LAUC Research Grants
While many LAUC grants are awarded for projects directly related to a member’s work responsibilities, there is no requirement for such a link. Many projects are narrowly statistical or analytical in nature, but many are directed to ideas that are more broadly creative and expansive in their explorations
The projects that receive funding usually have some connection to libraries, publication, or the dissemination of information in some form, but they do not need to be narrowly focused on librarianship. LAUC-B members who want to pursue some type of research project – particularly on a topic of personal interest to them, but outside their immediate job duties – should consider whether there is some aspect of the project that intersects with the functions of libraries, archives, universities, etc.
The primary purpose of the LAUC research grants is not to help librarians to do their immediate job better. The aim of the program is provide funds to support creative scholarship on the part of LAUC members. As employees with academic appointments, our interests should extend beyond the narrow technicalities of our particular jobs. The LAUC Research Grants Program places an emphasis on wider scholarly achievement, and provides funding for librarians to pursue research and publication projects on a par with the faculty on this campus.
Examples of creative projects:
Elizabeth Byrne and Waverly Lowell, support for the writing of “A Centennial history of the UCB Department of Architecture and the Environmental Design Library” (1999/2000)
Sidney Berger, “An Analysis of the Theories and Practices of Leonard Baskin’s Printing” (1997/98)
Judy Tsou, “A Study of Images of Chinese in American Sheet Music” (1994/95)
William Benemann, “Roscoe Pound and the Women of Berkeley: Class and Gender in Legal Education in America” (2002/03)
Applying for a Grant
The guidelines for applying for LAUC Research Grants provide detailed step-by-step instructions. The information here is intended to be supplementary, based on personal experience of applying for and receiving a research grant.
- Fill out the cover sheet.
- Draft a proposal that includes the following sections (which are more thoroughly explained at the LAUC site):
a. The need for the research
b. The design and methodology of your research
c. Your budget
d. Personnel involved, including their qualifications
e. The timeline for the completion of the project
- A supplemental budget information sheet is required if you are requesting money for travel or a per diem. If you are not requesting either, submit the form with a note saying something like “I am not requesting per diem or travel expenses.”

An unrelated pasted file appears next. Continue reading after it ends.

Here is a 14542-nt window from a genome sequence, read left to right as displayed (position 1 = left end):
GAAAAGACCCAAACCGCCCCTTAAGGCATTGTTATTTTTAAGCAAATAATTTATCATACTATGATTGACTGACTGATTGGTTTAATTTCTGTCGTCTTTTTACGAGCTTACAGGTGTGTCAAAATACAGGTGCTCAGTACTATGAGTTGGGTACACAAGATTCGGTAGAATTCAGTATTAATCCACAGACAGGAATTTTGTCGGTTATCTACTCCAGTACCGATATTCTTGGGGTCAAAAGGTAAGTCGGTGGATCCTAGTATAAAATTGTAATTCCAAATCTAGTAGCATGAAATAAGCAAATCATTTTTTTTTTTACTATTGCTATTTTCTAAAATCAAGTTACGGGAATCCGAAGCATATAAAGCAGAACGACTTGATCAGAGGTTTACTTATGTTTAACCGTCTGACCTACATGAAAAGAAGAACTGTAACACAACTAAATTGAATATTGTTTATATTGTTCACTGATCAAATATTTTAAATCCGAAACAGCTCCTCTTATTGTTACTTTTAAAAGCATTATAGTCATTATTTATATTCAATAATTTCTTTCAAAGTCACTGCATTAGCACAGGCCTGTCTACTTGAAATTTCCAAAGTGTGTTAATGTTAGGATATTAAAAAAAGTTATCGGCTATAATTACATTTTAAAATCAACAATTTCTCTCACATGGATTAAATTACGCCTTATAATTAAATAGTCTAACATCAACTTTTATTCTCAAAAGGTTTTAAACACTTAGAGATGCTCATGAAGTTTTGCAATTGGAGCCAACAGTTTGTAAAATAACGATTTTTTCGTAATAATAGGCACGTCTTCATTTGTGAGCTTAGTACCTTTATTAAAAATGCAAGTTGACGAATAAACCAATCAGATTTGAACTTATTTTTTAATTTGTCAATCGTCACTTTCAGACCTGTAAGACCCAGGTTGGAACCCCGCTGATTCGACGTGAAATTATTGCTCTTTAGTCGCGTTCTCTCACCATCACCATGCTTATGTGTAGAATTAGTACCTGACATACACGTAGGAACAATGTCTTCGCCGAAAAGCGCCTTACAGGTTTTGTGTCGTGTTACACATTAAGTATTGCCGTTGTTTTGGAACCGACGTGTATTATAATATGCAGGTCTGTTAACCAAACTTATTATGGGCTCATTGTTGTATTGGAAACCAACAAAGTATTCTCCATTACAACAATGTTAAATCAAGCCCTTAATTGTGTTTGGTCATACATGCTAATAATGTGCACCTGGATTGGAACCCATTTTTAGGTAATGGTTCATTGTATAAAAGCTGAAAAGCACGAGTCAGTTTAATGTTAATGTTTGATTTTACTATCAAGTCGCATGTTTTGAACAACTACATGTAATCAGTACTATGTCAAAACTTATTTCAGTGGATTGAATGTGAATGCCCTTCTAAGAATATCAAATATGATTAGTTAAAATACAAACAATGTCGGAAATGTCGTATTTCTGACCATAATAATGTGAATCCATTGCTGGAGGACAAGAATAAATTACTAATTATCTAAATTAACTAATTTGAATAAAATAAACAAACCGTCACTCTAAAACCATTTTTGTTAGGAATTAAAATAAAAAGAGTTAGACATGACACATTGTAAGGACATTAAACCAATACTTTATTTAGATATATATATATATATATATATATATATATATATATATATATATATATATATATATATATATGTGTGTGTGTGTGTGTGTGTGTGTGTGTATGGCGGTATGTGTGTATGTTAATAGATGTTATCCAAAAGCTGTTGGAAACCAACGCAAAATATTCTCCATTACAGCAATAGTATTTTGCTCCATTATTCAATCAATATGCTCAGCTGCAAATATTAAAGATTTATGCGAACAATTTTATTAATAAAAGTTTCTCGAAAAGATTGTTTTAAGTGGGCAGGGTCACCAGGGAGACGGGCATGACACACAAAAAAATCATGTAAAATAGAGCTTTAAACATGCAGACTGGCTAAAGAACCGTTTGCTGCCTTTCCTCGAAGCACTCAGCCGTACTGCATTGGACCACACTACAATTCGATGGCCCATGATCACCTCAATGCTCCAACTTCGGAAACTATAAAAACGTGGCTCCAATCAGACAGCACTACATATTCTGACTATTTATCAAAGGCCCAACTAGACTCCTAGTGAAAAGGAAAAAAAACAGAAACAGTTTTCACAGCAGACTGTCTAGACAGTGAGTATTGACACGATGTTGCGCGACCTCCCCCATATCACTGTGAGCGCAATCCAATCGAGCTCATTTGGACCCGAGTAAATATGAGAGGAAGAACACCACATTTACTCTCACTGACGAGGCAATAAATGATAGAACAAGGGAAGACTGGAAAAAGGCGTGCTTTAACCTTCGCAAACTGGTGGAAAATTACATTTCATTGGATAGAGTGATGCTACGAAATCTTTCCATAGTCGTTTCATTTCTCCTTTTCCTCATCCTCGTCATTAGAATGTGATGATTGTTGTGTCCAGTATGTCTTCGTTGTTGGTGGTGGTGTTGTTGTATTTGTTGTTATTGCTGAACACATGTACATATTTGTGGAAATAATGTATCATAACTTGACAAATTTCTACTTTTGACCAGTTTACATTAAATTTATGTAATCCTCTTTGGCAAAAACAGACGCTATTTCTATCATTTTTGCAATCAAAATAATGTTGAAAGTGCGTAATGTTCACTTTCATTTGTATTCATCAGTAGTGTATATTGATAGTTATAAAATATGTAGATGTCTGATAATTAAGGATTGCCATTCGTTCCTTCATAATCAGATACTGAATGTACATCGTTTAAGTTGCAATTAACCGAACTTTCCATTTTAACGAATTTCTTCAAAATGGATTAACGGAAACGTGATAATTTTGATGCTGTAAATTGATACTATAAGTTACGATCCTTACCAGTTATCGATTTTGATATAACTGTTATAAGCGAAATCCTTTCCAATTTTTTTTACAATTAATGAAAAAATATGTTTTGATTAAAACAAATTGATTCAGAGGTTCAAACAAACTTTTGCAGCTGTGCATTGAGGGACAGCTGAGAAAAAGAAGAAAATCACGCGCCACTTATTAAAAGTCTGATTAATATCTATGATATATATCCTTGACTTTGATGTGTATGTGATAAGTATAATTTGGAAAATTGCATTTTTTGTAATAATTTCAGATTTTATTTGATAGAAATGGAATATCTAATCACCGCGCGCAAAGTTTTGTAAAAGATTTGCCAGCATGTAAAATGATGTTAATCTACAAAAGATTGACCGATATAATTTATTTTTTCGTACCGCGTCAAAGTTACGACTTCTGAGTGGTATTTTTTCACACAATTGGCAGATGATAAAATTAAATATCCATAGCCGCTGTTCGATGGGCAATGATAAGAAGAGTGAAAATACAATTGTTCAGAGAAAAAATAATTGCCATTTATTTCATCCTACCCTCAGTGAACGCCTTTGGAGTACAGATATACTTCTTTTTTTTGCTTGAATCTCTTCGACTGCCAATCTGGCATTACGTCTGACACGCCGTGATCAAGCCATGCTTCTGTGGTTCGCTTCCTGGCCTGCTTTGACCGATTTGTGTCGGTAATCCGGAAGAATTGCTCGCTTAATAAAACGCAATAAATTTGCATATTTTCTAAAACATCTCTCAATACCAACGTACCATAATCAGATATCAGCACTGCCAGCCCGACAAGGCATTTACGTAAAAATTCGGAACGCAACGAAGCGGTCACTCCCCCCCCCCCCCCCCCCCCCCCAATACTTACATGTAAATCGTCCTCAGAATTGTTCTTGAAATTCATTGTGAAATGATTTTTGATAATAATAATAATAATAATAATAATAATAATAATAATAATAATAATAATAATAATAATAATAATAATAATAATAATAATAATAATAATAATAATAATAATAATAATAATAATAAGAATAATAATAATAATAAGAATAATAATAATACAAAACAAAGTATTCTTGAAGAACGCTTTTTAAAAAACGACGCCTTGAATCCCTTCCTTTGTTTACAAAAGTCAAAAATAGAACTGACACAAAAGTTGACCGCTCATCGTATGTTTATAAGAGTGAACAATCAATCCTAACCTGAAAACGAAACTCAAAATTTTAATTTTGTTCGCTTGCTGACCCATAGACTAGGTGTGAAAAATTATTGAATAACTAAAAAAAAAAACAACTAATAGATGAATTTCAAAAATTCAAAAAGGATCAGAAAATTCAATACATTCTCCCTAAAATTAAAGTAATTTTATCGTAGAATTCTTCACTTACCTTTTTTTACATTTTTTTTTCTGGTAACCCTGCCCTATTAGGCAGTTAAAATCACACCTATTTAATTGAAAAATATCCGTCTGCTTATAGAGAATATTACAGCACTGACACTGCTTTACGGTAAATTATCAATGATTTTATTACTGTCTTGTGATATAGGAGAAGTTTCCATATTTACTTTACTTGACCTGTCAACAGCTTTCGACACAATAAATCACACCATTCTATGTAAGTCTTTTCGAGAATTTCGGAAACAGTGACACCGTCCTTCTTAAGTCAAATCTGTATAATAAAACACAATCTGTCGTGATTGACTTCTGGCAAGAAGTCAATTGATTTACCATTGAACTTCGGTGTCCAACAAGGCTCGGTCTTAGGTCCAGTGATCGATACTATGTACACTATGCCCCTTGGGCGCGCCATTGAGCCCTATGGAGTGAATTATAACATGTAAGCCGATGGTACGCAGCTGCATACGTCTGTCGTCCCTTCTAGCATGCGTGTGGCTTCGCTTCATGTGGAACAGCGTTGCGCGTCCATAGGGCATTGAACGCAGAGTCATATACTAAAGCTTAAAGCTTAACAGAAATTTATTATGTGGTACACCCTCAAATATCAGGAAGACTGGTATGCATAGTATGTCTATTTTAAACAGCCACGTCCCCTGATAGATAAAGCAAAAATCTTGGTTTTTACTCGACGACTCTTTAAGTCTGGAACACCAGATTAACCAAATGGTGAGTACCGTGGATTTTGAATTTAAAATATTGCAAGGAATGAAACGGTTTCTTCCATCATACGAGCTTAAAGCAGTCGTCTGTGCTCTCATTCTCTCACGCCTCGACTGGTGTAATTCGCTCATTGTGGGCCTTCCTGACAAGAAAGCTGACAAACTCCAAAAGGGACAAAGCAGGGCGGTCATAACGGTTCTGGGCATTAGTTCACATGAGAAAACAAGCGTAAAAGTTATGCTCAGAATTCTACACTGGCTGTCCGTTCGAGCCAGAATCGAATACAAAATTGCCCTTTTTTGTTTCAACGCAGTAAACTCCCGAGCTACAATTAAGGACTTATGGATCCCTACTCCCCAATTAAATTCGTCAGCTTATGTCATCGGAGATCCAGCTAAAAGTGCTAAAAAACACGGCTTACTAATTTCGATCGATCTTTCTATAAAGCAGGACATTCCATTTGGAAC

Do not neglect to read the Research Proposal Checklist to ensure that you have not forgotten any steps before sending this to the LAUC-B Research Committee.
Receiving a Grant
LAUC will inform you by letter of your receipt of the research grant. You will need to contact the individual or office that manages your Library’s budget (in the case of the University Libraries, that would be the Library’s Business Office) to arrange for the transfer of grant funds from UCOP. If your project requires Human Subjects Review, that review needs to be completed before funding is released.
Human Subjects Review
If your project involves the study of human subjects – however benign – that project may need to be reviewed by the Office for the Protection of Human Subjects (OPHS). Information about the types of projects that require review is located at the Human Research Protection Program site. Information about research that is exempt from review is available at http://cphs.berkeley.edu/exempt.pdf. If, after reading these documents, you are still unclear about whether your project requires review contact OPHS at firstname.lastname@example.org.
If you believe your project fits into an exempt category, you must submit it to OPHS using eProtocol. Be aware that this process requires you to identify a Principal Investigator, who must be a faculty member. With your original grant proposal in hand, the eProtocol form is not difficult to fill out, but you should be prepared for those questions that ask how you will protect the identity of participants, how you will secure the information gathered about them, and what potential harm could come to participants.
You will need to complete an End of Funding Period Report at the end of your grant award period, which will include a description of what you accomplished, how you spent out the funds, and how you disseminated the results of your research.
For more advice on submitting proposals, you are welcome to contact any member of the LAUC-B Committee on Research. We also suggest that you contact past recipients of the grants.